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Are you sitting comfortably?

“Are you sitting comfortably?”

Let’s go through the gruesome stats first then… according to the UK Health and Safety Executive there were more than 198,000 cases of repetitive strain injury (RSI) from 2010 to 2011. The leading cause of RSI is bad posture. As we all know, it is extremely easy to sit in unnatural positions when working at a computer and most of us are familiar with the neck, back or arm ache caused by taking an unnatural position for an extended amount of time. If we look at the neck for example: the human head is rather heavy, but it does sit on a pretty robust base (some more robust than others – no slight intended, Simon!?!) When the head is balanced between the shoulders, the weight distribution on the good old neck is perfect. On the other hand, when the head is further forward from the shoulders (a common position to take when using a laptop, or taking 40 winks in the office) the weight distribution changes and the neck becomes like an arm holding out a weight. This increases the torque – the load and strain – taken on both the neck and spine and even worse, it is a static load i.e. it doesn’t move. Imagine holding your hands out in front of you, expecting someone to put a sugar lump in each hand….but they put a 2lb bag of sugar in each, instead. 2 bags of sugar quickly land on your toes. Fortunately your neck doesn’t let your head end up in the same place. However, this comes at a cost to your back. So how do I prevent this we hear you ask!? Well, here are a few tips to help keep you as flexible as a Yogi (i.e. the spiritual teacher rather than the hat & tie donning ranger-bear).

Super Supple Posture Points:

    • Make sure your screen is an arm’s length away. You really don’t want it to be so far away that you’ll strain your eyes trying to read the screen (who knows, you could miss that email alerting you to the fact that a long lost aunt has left you a fortune). On the other hand, you really don’t want the screen too close; like our Mum’s used to tell us about watching TV, “it’ll give you square eyes”…well,that’s not quite what happens… but Mums always mean well.

 

    • So then, get yourself into a comfortable position, no, we do not mean ‘curl up into a ball with the blanket around you’ (Emma!) Now that you’re comfortable, get your protractors out – we should be sitting at around a 135-degree incline with our knees in line with our hips and our feet on the floor (better still, on a foot rest). If you don’t get this quite right, you could end up sitting in an upright position (90-degree incline) which can actually cause vertebra movement. This in turn, may lead to back-strain and crossing your legs can cause hip and circulatory problems. If you’re still struggling to figure this out (like we are), basically just lean back in your chair a bit.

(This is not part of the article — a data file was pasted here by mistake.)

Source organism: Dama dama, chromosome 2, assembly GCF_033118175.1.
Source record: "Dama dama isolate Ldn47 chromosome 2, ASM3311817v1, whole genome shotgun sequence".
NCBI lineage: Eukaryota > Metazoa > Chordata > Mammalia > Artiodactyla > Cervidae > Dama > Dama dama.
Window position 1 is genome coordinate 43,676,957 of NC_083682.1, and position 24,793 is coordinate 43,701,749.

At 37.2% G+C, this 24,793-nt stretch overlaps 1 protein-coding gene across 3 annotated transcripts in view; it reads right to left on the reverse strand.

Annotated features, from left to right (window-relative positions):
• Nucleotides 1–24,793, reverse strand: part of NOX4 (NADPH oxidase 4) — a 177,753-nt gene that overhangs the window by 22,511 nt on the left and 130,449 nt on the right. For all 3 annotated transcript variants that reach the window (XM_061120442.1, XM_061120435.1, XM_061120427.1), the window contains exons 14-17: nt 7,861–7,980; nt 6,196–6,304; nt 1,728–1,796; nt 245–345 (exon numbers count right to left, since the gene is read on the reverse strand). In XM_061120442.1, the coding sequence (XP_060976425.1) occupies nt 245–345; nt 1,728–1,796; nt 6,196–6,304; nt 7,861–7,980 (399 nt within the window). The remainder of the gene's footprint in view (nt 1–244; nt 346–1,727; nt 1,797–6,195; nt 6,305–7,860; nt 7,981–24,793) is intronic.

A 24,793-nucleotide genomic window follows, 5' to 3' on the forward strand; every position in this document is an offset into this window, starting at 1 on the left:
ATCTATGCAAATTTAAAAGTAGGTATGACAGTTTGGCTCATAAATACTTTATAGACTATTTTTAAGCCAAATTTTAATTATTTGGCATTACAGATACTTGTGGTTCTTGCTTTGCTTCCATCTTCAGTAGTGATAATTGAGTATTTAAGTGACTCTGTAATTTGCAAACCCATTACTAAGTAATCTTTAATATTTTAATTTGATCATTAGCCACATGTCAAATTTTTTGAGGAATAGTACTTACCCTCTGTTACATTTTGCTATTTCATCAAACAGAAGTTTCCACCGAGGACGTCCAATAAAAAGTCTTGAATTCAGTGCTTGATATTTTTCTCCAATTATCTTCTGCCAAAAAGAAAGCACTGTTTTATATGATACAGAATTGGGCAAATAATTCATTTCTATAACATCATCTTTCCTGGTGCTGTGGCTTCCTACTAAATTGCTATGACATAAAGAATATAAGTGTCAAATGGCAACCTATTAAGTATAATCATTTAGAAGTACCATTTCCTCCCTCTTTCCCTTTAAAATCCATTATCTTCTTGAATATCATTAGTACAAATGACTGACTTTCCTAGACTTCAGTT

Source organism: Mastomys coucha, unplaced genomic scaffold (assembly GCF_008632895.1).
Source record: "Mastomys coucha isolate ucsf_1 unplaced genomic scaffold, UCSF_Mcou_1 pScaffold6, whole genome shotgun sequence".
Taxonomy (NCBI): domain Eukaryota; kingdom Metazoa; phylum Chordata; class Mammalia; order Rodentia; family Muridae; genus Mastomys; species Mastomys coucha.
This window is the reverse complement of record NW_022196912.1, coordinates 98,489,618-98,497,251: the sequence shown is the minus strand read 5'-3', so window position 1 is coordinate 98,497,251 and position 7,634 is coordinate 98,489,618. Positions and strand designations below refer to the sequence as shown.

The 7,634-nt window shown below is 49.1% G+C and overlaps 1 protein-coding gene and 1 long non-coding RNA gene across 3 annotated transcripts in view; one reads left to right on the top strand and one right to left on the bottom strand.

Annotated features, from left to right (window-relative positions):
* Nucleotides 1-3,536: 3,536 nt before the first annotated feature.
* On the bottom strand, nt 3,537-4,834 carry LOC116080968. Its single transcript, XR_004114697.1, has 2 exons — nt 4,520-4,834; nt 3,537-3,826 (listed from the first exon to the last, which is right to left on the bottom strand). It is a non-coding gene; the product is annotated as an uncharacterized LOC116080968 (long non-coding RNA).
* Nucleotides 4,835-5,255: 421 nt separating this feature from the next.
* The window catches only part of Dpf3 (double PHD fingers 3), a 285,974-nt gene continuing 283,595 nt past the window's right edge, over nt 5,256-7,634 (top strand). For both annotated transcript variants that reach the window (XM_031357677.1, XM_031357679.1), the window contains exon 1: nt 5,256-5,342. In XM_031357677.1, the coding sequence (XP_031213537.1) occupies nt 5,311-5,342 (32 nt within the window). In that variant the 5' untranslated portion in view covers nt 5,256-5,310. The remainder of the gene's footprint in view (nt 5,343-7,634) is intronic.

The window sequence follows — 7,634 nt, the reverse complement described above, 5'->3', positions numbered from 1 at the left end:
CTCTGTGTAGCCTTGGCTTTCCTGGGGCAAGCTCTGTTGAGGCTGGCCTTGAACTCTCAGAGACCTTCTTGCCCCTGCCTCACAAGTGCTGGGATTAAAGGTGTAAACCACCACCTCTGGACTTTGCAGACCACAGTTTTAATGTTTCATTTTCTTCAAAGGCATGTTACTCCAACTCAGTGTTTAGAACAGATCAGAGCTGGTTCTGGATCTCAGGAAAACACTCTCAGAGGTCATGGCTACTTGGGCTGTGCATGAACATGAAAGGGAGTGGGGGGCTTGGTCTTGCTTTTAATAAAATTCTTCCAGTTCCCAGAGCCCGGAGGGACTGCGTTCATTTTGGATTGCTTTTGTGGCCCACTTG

• Keyboards should be positioned so that your arms sit on your desk parallel to the ground (better dig out that spirit level…) Before you put that protractor away, here’s another angle we have to work out – our arms should be positioned at 90 degrees (i.e. in an ‘L’ shape). To accomplish this, the keyboard will need to be located approximately 4-6 inches (get the ruler out) from the edge of the desk; the ‘L’ position helps to allow free circulation and reduces the risk of RSI. Well, that geometry set wasn’t such a waste of money after all and there is a use for Functional Skills …

 

  • Your mouse should be positioned as close to you as is comfortable (Boris would agree with this too – the closer the better actually). This is usually at around the same distance from the table edge as your keyboard. You may find that constant use of the mouse causes discomfort in the wrist. If this is the case it is suggested that you experiment with using a mouse mat with a wrist pad to help support your wrist. Some people with underlying or pre-existing conditions that effect ease-of-movement or cause movement related pain may need to look into alternative pointing devices such as trackballs, pointing sticks or touchpads (pointing devices don’t include fingers, sticks or any other aciculate implement).

Once you have done all of the above, you are ready to use your computer. The problem you may well now have is that you have forgotten what you wanted to do on it!

    • In all seriousness here, if you are experiencing prolonged posture related issues, do please visit your doctor. If you are experiencing these problems in your workplace, you should make the appropriate arrangements with your employer for a Workplace Fitness Review.

 

Disclaimer: We are not doctors or experts, so please do go to the HSE website for more information www.hse.gov.uk/msd/dse.index.htm

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